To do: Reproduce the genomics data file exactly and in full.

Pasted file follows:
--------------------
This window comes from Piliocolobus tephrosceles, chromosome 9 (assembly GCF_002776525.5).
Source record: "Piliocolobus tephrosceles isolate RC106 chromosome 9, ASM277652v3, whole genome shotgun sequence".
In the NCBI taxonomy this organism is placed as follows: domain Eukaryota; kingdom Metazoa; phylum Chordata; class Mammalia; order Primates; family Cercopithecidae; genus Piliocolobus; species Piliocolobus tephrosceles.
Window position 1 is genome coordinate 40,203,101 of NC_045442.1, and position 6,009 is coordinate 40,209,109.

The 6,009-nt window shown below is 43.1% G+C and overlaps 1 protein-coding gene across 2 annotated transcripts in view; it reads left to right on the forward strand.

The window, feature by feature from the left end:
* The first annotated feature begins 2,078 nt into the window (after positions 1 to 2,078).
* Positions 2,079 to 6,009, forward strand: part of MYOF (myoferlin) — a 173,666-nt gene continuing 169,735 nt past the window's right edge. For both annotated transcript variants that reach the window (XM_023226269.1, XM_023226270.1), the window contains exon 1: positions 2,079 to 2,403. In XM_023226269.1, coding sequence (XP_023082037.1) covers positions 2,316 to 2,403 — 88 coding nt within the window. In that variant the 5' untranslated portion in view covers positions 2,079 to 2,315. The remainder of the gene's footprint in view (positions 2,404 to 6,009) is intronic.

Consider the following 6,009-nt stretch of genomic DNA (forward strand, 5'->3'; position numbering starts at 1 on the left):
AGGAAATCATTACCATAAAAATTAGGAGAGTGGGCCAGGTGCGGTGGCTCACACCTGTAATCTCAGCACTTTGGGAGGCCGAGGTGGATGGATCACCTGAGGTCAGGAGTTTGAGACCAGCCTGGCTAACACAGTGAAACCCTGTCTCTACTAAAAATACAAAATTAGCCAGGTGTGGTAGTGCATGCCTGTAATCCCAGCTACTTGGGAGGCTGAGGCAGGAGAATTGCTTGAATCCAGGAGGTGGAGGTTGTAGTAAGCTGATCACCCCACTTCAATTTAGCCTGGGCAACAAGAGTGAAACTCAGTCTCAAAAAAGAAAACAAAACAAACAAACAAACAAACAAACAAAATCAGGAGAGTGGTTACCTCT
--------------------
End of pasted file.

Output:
This window comes from Piliocolobus tephrosceles, chromosome 9 (assembly GCF_002776525.5).
Source record: "Piliocolobus tephrosceles isolate RC106 chromosome 9, ASM277652v3, whole genome shotgun sequence".
In the NCBI taxonomy this organism is placed as follows: domain Eukaryota; kingdom Metazoa; phylum Chordata; class Mammalia; order Primates; family Cercopithecidae; genus Piliocolobus; species Piliocolobus tephrosceles.
Window position 1 is genome coordinate 40,203,101 of NC_045442.1, and position 6,009 is coordinate 40,209,109.

The 6,009-nt window shown below is 43.1% G+C and overlaps 1 protein-coding gene across 2 annotated transcripts in view; it reads left to right on the forward strand.

The window, feature by feature from the left end:
* The first annotated feature begins 2,078 nt into the window (after positions 1 to 2,078).
* Positions 2,079 to 6,009, forward strand: part of MYOF (myoferlin) — a 173,666-nt gene continuing 169,735 nt past the window's right edge. For both annotated transcript variants that reach the window (XM_023226269.1, XM_023226270.1), the window contains exon 1: positions 2,079 to 2,403. In XM_023226269.1, coding sequence (XP_023082037.1) covers positions 2,316 to 2,403 — 88 coding nt within the window. In that variant the 5' untranslated portion in view covers positions 2,079 to 2,315. The remainder of the gene's footprint in view (positions 2,404 to 6,009) is intronic.

Consider the following 6,009-nt stretch of genomic DNA (forward strand, 5'->3'; position numbering starts at 1 on the left):
AGGAAATCATTACCATAAAAATTAGGAGAGTGGGCCAGGTGCGGTGGCTCACACCTGTAATCTCAGCACTTTGGGAGGCCGAGGTGGATGGATCACCTGAGGTCAGGAGTTTGAGACCAGCCTGGCTAACACAGTGAAACCCTGTCTCTACTAAAAATACAAAATTAGCCAGGTGTGGTAGTGCATGCCTGTAATCCCAGCTACTTGGGAGGCTGAGGCAGGAGAATTGCTTGAATCCAGGAGGTGGAGGTTGTAGTAAGCTGATCACCCCACTTCAATTTAGCCTGGGCAACAAGAGTGAAACTCAGTCTCAAAAAAGAAAACAAAACAAACAAACAAACAAACAAACAAAATCAGGAGAGTGGTTACCTCT